MLB May Shut Out ESPN Baseball Move


New York -- Major League Baseball is taking exception to a
proposed ESPN plan to move its Sunday-night telecasts to sister station ESPN2 in the fall,
but MLB has no complaints with FX switching its cable package from Monday nights to
Saturday nights.

ESPN is proposing to move its Sunday-night baseball
telecasts to ESPN2 beginning in September to make room for its new National Football
League package. ESPN's eight-year, $600 million-per-year NFL deal, reached last
month, includes Turner Network Television's former half of the cable package, which
runs from September through late October.

For ESPN, the move would almost certainly increase the
value of ESPN2, which is currently in nearly 55 million homes. Plus, ratings for
Sunday-night NFL games -- which averaged around 7.6 last year -- dwarfed the 2.0 ratings
generated by last year's Sunday-night baseball games, providing ESPN with greater
advertising-sales potential.

But Richard Levin, spokesman for MLB, said ESPN2's
reach is too limited to support such a move, compared with ESPN's 72.9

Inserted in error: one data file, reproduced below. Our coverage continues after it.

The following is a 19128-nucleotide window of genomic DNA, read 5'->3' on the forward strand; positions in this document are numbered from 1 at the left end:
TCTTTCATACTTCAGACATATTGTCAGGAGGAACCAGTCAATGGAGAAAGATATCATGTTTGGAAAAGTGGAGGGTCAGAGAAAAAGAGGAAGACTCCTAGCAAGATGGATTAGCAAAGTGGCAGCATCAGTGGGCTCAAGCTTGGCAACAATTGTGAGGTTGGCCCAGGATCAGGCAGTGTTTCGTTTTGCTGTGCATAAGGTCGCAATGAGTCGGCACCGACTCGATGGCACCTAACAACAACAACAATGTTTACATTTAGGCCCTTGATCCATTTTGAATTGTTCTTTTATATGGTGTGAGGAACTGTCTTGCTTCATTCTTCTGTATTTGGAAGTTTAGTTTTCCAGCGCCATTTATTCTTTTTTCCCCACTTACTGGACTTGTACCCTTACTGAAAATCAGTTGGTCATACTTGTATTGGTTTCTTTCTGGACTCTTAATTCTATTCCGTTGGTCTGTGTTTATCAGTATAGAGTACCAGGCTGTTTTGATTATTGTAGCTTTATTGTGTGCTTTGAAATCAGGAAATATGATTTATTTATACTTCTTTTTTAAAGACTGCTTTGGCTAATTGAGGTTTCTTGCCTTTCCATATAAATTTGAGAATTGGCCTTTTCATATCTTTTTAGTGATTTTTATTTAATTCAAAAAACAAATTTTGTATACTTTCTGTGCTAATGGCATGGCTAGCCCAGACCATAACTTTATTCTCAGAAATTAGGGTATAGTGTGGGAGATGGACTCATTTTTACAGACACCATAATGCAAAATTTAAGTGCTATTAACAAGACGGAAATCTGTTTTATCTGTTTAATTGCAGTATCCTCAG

million-subscriber base.

Further, the league claims that its contract with the
network allows for carriage on ESPN only, although there have been instances where
individual games have been moved to ESPN2.

'They need our approval, and we do not want to move to
ESPN2,' Levin said. 'Our contract said we would be on ESPN.'

ESPN would only say that it has had 'several
discussions' with the league about the 'opportunities presented by the
distribution of baseball on ESPN2. MLB is a valued partner, and we continue to work with
them to reach a satisfactory resolution.'

One change that MLB approved of is the move of FX's
Monday-night package to Saturdays. By moving its 26-game package, the network will
continue its Saturday-night, primetime sports presence, which began late last year with
men's college basketball, said Chuck Saftler, vice president of programming for FX.

'Major League Baseball is the centerpiece of our
sports programming,' Saftler said. 'We're excited about the schedule change
because Saturday-night sports programming is an important part of our weekly primetime

Saftler declined to reveal how the baseball games fared on
FX last year, but he did say that the package's performance should improve with the
move, especially since FX's overall primetime ratings have improved. With the
addition of popular off-network shows NYPD Blue and TheX-Files, the
network is now averaging around a 1.0 primetime rating, which could have a positive
carryover effect for baseball.

'As a result of the network's tremendous growth
over the past six months, we believe that this move will allow us to use our highly
popular, weekly primetime schedule as a vehicle for maximizing promotion of
baseball,' Saftler said.